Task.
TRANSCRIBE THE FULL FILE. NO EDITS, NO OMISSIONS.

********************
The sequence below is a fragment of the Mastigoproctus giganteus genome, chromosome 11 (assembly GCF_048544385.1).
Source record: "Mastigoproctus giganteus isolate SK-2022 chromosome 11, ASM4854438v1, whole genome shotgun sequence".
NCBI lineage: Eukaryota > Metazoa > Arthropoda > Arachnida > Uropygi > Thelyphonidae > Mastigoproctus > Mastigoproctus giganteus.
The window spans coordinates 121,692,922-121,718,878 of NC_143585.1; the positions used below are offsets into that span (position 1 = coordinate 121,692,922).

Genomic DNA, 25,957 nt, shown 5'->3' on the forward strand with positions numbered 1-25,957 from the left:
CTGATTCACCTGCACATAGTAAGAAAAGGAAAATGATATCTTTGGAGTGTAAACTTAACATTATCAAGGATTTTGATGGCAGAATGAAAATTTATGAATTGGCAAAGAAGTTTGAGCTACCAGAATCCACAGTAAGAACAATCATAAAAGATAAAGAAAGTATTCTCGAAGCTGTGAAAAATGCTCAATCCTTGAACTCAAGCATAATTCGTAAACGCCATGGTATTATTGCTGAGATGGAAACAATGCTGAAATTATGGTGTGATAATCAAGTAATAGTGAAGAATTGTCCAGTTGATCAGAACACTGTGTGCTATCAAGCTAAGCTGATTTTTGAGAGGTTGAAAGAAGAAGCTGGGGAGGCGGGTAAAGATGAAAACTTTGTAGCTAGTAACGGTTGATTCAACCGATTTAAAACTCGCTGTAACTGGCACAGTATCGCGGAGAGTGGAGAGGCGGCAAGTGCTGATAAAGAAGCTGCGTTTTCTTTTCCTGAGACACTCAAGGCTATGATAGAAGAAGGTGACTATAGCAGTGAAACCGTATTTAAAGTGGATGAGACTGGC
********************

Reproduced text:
The sequence below is a fragment of the Mastigoproctus giganteus genome, chromosome 11 (assembly GCF_048544385.1).
Source record: "Mastigoproctus giganteus isolate SK-2022 chromosome 11, ASM4854438v1, whole genome shotgun sequence".
NCBI lineage: Eukaryota > Metazoa > Arthropoda > Arachnida > Uropygi > Thelyphonidae > Mastigoproctus > Mastigoproctus giganteus.
The window spans coordinates 121,692,922-121,718,878 of NC_143585.1; the positions used below are offsets into that span (position 1 = coordinate 121,692,922).

Genomic DNA, 25,957 nt, shown 5'->3' on the forward strand with positions numbered 1-25,957 from the left:
CTGATTCACCTGCACATAGTAAGAAAAGGAAAATGATATCTTTGGAGTGTAAACTTAACATTATCAAGGATTTTGATGGCAGAATGAAAATTTATGAATTGGCAAAGAAGTTTGAGCTACCAGAATCCACAGTAAGAACAATCATAAAAGATAAAGAAAGTATTCTCGAAGCTGTGAAAAATGCTCAATCCTTGAACTCAAGCATAATTCGTAAACGCCATGGTATTATTGCTGAGATGGAAACAATGCTGAAATTATGGTGTGATAATCAAGTAATAGTGAAGAATTGTCCAGTTGATCAGAACACTGTGTGCTATCAAGCTAAGCTGATTTTTGAGAGGTTGAAAGAAGAAGCTGGGGAGGCGGGTAAAGATGAAAACTTTGTAGCTAGTAACGGTTGATTCAACCGATTTAAAACTCGCTGTAACTGGCACAGTATCGCGGAGAGTGGAGAGGCGGCAAGTGCTGATAAAGAAGCTGCGTTTTCTTTTCCTGAGACACTCAAGGCTATGATAGAAGAAGGTGACTATAGCAGTGAAACCGTATTTAAAGTGGATGAGACTGGC